Last night I slept till just after midnight, when I awoke remembering that I hadn’t completed my prayers before falling asleep, so I did so. When I had finished I was fully awake so I went downstairs, made a cup of tea, and sat in Sarah’s chair [a chair we bought recently and which, for me, is in memory of my daughter who died in the spring].  It felt right to sit there rather than outside, although I did go and stand outside briefly and welcomed the fresh cool breeze on my face. Sarah’s chair increasingly feels like a holy place for me.  It connects me with her, of course, and thence to our family and beyond to all of humanity, living, dead and yet to be born, and it’s a place where I feel comfortable, at ease and safe. We’ve been looking for a chair that I feel comfortable sitting in for what seems like ages and at last we’ve found one.  I lit a candle and sat and mulled:

Its less than two months since I returned my PTO and went feral, and much has happened, as is usually the case when I look back over any period of my life: more than I was aware of while it was happening.  The cumulative effect has felt very affirming.

In response to my letter, I received a friendly phone message from the Bishop.  I’ve encountered a number of people who have something of the feral about them, so I’m not alone. I had rich fellowship with Roy and Christine in St Albans. I’ve been party to conversations not only at home, but in Lewisham and Lincolnshire.  I spent time sitting by the river and sensed the Divine Presence in the four elements: earth, water, air, and fire. Sylvia’s garden has a been a source of wonder with all the autumnal colours. I was challenged by Grayson Perry’s series of tv programmes on rites of passage.  I led a retreat for some Methodists in Ilkley, where I was blessed with deep encounters, and led a silent eucharist.  I spent a long weekend with two grandchildren in Surrey, and found pleasure in simple things.   I met with two brothers in Ludlow to share our reflections on the spirituality of van Morrison, and was stimulated and nourished by the experience, not least in being aware of the divine activity in a man who “wouldn’t touch religion with a ten foot pole’.   I shared in a simple and moving communion service in a friends home in Ely. I was graced with the hospitality of Val and Graham at Stixwould.  My times of prayer have been stimulating and challenging.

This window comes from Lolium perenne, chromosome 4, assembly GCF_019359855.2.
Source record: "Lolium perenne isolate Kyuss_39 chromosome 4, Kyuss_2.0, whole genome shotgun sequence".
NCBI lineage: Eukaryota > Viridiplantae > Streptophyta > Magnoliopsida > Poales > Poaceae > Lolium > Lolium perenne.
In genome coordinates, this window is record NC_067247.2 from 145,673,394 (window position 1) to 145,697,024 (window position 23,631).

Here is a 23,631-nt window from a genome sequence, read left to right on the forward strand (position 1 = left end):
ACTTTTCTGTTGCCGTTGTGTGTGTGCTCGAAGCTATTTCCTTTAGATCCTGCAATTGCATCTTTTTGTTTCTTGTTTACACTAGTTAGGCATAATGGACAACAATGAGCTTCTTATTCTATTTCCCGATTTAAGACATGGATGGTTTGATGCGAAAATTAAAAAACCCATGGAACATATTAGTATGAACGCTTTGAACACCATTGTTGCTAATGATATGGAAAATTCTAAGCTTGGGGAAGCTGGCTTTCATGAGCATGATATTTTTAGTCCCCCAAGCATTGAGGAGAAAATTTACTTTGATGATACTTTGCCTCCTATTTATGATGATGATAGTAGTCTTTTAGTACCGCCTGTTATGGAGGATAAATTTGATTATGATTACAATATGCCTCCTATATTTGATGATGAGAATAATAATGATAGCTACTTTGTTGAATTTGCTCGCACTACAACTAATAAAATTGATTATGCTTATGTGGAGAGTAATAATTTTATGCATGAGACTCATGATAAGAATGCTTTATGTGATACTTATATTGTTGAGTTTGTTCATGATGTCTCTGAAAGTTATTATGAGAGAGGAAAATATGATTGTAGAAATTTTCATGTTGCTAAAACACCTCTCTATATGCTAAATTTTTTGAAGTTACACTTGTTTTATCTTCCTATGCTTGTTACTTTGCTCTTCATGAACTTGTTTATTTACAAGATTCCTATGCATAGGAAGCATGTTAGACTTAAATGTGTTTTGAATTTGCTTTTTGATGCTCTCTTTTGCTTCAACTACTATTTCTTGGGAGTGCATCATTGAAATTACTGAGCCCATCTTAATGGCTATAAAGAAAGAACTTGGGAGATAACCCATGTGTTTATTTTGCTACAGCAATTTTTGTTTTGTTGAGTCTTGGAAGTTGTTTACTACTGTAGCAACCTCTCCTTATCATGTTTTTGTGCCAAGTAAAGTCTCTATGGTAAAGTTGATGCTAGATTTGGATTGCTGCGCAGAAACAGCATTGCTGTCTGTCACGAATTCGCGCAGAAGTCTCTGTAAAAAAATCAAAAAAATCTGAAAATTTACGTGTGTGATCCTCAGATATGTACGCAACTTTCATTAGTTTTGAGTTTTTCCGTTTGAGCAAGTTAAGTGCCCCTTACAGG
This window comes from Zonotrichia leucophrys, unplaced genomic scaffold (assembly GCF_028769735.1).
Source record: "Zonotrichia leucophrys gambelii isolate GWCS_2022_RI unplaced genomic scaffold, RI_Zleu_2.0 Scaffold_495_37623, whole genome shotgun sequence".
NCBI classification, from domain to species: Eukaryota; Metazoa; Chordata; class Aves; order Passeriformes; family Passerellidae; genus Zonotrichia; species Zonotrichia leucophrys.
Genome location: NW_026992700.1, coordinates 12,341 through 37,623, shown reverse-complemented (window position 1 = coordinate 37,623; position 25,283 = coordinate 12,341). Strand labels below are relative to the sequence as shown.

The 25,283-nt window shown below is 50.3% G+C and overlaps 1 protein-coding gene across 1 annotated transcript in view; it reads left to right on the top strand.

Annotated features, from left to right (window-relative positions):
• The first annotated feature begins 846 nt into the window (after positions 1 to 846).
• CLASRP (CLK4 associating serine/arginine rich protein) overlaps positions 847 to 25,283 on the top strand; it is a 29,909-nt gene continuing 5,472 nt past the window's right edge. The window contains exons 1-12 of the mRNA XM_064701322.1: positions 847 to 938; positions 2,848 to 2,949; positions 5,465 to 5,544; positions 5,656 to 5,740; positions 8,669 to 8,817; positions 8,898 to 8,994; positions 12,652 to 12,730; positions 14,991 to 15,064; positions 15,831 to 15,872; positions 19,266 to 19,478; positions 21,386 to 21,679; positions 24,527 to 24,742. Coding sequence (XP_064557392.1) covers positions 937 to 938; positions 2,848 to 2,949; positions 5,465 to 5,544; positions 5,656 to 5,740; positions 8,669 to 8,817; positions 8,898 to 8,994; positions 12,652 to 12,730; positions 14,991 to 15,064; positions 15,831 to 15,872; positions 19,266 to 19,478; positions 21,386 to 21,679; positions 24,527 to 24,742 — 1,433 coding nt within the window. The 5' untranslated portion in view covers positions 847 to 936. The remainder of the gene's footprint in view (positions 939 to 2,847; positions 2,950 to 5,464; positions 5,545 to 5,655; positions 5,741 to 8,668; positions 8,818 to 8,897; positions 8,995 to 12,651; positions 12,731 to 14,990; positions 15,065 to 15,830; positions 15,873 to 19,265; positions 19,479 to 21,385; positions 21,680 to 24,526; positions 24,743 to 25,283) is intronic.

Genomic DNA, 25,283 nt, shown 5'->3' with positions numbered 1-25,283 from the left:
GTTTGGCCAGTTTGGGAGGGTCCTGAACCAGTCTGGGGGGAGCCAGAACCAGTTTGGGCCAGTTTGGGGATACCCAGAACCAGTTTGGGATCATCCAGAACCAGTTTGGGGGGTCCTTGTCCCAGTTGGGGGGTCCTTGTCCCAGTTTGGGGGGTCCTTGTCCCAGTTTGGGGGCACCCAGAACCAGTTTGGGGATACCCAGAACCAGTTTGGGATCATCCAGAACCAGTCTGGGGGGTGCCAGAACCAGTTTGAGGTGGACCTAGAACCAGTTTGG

I’ve been blessed with lots of support and encouragement for my new adventure, including the gift of a carved wooden sign with the designation ‘Feral Priest’, that I’ll hang on my shed door.  I’ve read several books, one of theology, one a novel and the third a book of poetry, that have echoed and fed my experience in the way that books I find myself reading often do. Together they have made me aware that feral is very Celtic: a connection that I’d hadn’t explicitly made before. There have been moments of pain, anxiety and sadness too, but overall its been a rich and busy time, and I’m quite tired as a consequence. But I’m loving the sense of freedom.  If this is feral priesthood bring it on!

Its often been the case. that when I have followed what I sensed was a prompting from God, and have taken a first step in response, that I experience what l call a ‘following wind’ for a period, which seems to authenticate it. It doesn’t last, but it does provide an initial impetus, which is encouraging.   Its often followed by a flat and barren period which can cause me to doubt, but is really a challenge to deepen my trust.  I await that to arrive in due course.